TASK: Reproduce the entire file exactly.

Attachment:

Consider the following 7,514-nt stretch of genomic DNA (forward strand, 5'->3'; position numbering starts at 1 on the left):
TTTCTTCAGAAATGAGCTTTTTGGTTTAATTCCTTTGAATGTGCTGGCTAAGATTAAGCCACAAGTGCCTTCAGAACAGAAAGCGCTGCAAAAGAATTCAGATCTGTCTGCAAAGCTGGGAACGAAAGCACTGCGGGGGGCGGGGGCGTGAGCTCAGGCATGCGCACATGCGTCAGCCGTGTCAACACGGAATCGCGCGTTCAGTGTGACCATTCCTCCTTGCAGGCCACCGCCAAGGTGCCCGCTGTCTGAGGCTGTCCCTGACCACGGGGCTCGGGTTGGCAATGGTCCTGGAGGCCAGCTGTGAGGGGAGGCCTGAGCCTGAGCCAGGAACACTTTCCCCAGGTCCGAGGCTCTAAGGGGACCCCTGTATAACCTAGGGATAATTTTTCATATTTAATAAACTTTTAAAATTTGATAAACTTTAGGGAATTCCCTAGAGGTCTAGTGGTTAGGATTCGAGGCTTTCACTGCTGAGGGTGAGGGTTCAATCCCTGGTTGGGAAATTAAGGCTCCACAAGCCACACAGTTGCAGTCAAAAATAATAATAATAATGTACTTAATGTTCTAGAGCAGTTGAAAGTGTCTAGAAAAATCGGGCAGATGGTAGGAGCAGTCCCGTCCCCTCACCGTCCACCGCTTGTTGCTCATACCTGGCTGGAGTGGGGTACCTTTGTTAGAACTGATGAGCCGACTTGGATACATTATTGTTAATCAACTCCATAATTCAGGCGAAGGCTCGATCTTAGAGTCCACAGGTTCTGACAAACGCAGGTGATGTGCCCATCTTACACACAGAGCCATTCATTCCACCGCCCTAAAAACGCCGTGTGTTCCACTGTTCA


Consider the following 7,514-nt stretch of genomic DNA (forward strand, 5'->3'; position numbering starts at 1 on the left):
TTTCTTCAGAAATGAGCTTTTTGGTTTAATTCCTTTGAATGTGCTGGCTAAGATTAAGCCACAAGTGCCTTCAGAACAGAAAGCGCTGCAAAAGAATTCAGATCTGTCTGCAAAGCTGGGAACGAAAGCACTGCGGGGGGCGGGGGCGTGAGCTCAGGCATGCGCACATGCGTCAGCCGTGTCAACACGGAATCGCGCGTTCAGTGTGACCATTCCTCCTTGCAGGCCACCGCCAAGGTGCCCGCTGTCTGAGGCTGTCCCTGACCACGGGGCTCGGGTTGGCAATGGTCCTGGAGGCCAGCTGTGAGGGGAGGCCTGAGCCTGAGCCAGGAACACTTTCCCCAGGTCCGAGGCTCTAAGGGGACCCCTGTATAACCTAGGGATAATTTTTCATATTTAATAAACTTTTAAAATTTGATAAACTTTAGGGAATTCCCTAGAGGTCTAGTGGTTAGGATTCGAGGCTTTCACTGCTGAGGGTGAGGGTTCAATCCCTGGTTGGGAAATTAAGGCTCCACAAGCCACACAGTTGCAGTCAAAAATAATAATAATAATGTACTTAATGTTCTAGAGCAGTTGAAAGTGTCTAGAAAAATCGGGCAGATGGTAGGAGCAGTCCCGTCCCCTCACCGTCCACCGCTTGTTGCTCATACCTGGCTGGAGTGGGGTACCTTTGTTAGAACTGATGAGCCGACTTGGATACATTATTGTTAATCAACTCCATAATTCAGGCGAAGGCTCGATCTTAGAGTCCACAGGTTCTGACAAACGCAGGTGATGTGCCCATCTTACACACAGAGCCATTCATTCCACCGCCCTAAAAACGCCGTGTGTTCCACTGTTCA